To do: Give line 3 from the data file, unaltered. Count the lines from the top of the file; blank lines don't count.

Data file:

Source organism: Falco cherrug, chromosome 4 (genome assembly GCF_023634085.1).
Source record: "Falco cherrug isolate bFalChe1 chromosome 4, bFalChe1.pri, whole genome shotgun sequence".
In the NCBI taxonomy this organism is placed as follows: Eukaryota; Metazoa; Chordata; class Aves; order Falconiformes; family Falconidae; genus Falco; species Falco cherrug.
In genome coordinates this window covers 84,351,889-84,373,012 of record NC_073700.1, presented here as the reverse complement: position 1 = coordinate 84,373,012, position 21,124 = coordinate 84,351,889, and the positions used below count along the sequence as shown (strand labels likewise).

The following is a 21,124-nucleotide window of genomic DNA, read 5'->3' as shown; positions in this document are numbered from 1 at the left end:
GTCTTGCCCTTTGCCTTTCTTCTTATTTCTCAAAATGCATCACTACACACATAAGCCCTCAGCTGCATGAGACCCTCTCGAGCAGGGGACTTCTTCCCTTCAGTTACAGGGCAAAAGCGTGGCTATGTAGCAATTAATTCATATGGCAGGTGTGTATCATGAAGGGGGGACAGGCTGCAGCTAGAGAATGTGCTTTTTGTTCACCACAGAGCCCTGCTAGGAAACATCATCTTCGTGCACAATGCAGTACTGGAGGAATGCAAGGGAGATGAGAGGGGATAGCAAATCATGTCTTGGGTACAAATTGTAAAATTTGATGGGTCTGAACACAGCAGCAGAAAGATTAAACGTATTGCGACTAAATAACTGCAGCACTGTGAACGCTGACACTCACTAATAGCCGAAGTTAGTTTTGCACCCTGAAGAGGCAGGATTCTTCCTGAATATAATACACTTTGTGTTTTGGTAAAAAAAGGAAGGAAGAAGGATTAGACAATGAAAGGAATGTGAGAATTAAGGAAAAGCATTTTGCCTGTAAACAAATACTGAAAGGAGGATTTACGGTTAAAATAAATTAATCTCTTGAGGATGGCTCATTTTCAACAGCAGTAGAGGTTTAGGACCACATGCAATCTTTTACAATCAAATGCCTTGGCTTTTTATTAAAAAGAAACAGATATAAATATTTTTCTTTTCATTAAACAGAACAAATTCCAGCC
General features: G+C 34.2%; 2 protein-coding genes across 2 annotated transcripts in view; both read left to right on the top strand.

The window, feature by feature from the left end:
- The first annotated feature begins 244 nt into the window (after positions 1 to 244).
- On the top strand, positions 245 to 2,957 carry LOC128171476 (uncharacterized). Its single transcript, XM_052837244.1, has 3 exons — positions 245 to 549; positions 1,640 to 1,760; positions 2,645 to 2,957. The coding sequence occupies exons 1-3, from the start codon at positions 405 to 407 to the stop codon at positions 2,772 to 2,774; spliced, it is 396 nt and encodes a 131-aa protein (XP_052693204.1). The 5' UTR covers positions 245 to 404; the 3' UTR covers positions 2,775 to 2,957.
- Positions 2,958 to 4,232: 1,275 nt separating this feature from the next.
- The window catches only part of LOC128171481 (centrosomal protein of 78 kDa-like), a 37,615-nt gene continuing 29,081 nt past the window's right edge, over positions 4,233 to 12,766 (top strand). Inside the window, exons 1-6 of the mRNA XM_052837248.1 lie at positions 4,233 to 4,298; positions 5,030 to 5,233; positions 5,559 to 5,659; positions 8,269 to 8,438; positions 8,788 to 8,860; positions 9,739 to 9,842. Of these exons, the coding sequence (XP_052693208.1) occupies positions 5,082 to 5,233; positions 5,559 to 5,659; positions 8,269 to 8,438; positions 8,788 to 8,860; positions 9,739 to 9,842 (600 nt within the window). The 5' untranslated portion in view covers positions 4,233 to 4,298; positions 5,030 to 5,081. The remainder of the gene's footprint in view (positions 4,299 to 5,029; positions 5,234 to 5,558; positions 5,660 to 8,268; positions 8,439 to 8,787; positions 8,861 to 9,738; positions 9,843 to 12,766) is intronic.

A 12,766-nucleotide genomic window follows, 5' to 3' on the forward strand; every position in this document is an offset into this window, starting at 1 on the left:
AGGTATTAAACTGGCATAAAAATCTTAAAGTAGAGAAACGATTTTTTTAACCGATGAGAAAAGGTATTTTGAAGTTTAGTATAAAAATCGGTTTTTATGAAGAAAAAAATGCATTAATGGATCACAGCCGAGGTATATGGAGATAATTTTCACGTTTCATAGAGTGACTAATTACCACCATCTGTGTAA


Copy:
In the NCBI taxonomy this organism is placed as follows: Eukaryota; Metazoa; Chordata; class Aves; order Falconiformes; family Falconidae; genus Falco; species Falco cherrug.